U.S. water ruling bodes ill for Manitoba

(August 18, 2017)

I have grown up with the story of the Garrison Diversion Project.

Since the 1970s, everyone this side of the border who understands ecosystems — and anyone with a shred of common sense — knows this project is a disaster for the waterways in Manitoba that are fed by the Red River.

Junior high-school biology students still have no trouble understanding the science — I was one, when construction first began, and nothing has changed since. We have even more evidence of the problems of invasive species, along with the northward migration of new species of flora and fauna, thanks to a warming climate. (Check out the pictures of flying Asian carp in the Mississippi River, for example.)

Without environmental approvals or acceptance by the International Joint Commission that resulted from the Boundary Waters Act of 1909, it has been built in fits and starts over the past 50 years anyway. The Garrison Diversion Project/Northwest Area Water Supply is as much of a monument to self-serving American pork-barrel politics as the disappearance of the Aral Sea in Kazakhstan is a monument to Soviet economic planning from the same time period. Avoidable ecological catastrophes, both.

Budget after budget, representatives from North Dakota managed to get money for this (unapproved) project to supply water to Minot and other communities by tacking some funding onto whatever federal legislation they could, as the price of their support for tightly contested bills.

Which brings us to today, as all that was needed for the metaphorical switch to be flicked and the diversion opened is the kind of legal decision finally delivered in Washington, D.C., by an American judge last Thursday.

U.S. District Judge Rosemary Collyer ruled the Northwest Area Water Supply project complies with federal environmental law, dismissing the objections of Manitoba and the State of Missouri.

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Close-to-home roots make small business sustainable

(August 4, 2017)

Small business is small for a reason.

It could be a new business, starting to grow. It could have been a larger business, one that failed to thrive and was forced to shrink its operations.

Most likely, however, it is small because it is intended to be that way. The goal of small business is sustainability, which means expansion can be the enemy of survival. Health and growth are not two sides of the same fish.

Of course, many of the headlines these days are grabbed by Skip The Dishes, the small business that grew. Yet anyone with a memory for headlines also will remember Loewen Group, a funeral home conglomerate that started small in Steinbach — and how quickly the dream imploded after a few years.

We need to see past the headlines to understand the importance of small businesses for a sustainable future.

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Opinion surveys a moot point in climate discussion

(July 11, 2017)

And the survey says… or does it?

Comments on “what Manitobans want” about a carbon tax sound like an episode of Family Feud. The answers depend on the questions asked and who happened to be in the crowd that was surveyed on the day.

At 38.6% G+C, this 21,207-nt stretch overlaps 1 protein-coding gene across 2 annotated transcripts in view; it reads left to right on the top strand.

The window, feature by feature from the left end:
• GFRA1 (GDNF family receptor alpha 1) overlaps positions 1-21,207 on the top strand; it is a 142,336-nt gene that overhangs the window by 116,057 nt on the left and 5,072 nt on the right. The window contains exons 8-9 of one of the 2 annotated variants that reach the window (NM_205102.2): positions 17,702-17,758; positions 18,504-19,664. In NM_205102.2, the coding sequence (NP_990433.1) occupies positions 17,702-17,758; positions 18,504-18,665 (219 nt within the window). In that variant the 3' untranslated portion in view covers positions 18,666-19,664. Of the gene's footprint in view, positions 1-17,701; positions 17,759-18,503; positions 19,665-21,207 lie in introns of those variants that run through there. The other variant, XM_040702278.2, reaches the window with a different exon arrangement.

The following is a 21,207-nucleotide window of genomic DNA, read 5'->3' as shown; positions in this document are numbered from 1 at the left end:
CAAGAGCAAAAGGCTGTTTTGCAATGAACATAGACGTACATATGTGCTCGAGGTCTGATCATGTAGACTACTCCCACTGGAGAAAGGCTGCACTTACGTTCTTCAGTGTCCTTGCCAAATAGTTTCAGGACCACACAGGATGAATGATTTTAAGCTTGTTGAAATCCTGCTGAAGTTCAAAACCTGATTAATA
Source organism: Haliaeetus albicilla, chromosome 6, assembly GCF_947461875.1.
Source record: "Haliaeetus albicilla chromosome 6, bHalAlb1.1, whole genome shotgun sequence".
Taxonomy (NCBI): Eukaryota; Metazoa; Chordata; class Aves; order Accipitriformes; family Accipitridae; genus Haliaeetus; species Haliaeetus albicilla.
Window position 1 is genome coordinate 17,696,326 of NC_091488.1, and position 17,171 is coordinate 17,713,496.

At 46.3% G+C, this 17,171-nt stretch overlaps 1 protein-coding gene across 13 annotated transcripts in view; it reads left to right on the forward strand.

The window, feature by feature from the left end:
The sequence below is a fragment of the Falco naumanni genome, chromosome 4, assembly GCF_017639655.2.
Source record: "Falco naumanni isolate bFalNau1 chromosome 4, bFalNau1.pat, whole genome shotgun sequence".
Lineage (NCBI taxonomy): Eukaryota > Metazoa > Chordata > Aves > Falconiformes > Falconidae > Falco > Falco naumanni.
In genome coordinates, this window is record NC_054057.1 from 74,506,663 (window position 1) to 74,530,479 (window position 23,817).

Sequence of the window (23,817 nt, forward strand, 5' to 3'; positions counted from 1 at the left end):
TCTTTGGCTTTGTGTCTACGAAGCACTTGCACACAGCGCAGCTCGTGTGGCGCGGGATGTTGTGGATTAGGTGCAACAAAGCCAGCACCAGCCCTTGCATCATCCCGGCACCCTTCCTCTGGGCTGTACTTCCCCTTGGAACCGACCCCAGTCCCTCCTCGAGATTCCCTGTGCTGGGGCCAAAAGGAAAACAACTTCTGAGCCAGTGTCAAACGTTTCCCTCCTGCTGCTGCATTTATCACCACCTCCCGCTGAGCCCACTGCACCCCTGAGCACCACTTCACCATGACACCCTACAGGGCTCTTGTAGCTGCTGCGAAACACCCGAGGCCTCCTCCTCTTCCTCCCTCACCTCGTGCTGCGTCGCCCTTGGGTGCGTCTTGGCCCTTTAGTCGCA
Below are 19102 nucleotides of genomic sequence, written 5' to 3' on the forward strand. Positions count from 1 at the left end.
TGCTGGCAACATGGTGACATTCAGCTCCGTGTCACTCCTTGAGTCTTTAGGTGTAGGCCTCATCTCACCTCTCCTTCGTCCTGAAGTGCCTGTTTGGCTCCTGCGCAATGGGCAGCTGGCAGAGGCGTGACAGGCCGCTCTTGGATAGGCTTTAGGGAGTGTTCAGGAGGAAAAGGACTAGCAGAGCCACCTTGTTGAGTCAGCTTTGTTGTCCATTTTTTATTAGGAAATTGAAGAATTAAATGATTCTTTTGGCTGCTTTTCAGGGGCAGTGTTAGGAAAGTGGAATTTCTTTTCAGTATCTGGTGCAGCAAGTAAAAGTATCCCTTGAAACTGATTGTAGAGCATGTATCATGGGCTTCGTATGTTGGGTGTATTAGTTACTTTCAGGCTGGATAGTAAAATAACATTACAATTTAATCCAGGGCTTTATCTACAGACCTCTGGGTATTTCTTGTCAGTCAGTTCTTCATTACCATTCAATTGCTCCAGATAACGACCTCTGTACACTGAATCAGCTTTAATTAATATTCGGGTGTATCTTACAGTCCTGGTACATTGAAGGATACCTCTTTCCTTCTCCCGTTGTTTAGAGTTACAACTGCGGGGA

Moreover, expecting Todd MacKay of the Canadian Taxpayers’ Federation (CTF) to say something good about a carbon tax (“Manitobans should resist carbon tax,” July 5) would be like expecting the Dairy Farmers Association to say nice things about margarine.

The lesson to be learned here is never to use opinion surveys to direct government policy one way or the other. Surveys tend to yield the results desired by the people who commission them. From the questions themselves (where a loaded question gets you a loaded answer) to the selection of contributors, surveys have become tools of propaganda more than social analysis.

To use the poorly designed, badly administered, self-selected survey on carbon tax offered by the Manitoba government as anything more than an illustration of how to do things wrong is, therefore, simply absurd.

Further, it’s not just about what you ask, but what instrument you use for the survey. I have queried classes of university students for several years now and found that most of them only have cellphones. Want to know what Manitobans under 30 think about anything? Don’t expect to find out by calling their grandparents on the family landline at 2 p.m.

Nor will even that survey necessarily yield the wisdom we expect from our elders. As Britons found out to their chagrin in the Brexit vote, older people do not always have the interests of the younger ones in mind. Overwhelmingly, the younger voters (at least those who got out of bed to vote) wanted to stay in the European Union — by the same margins older people voted to leave it. Those who had no future of their own apparently did not care much about anyone else’s, either. That’s a disturbing prospect for any society, including our own.

I would thus rather listen to what the Winnipeg Chamber of Commerce has to say about implementing a carbon tax than have supposedly random surveys or public referenda guide the development of government policy on ecological issues. Nor would I easily accept the conclusions of think-tanks like the CTF, which boasts such former leaders as Jason Kenney in its “non-partisan” work.

Frankly, the term “think-tank” tends to be an oxymoron. Too often think-tanks merely parrot the ideology of their founders/funders, cloaking their bias in little more than a dollar-store disguise — something (ironically) that actually tanks critical thinking and undermines the credibility of any conclusions they reach.

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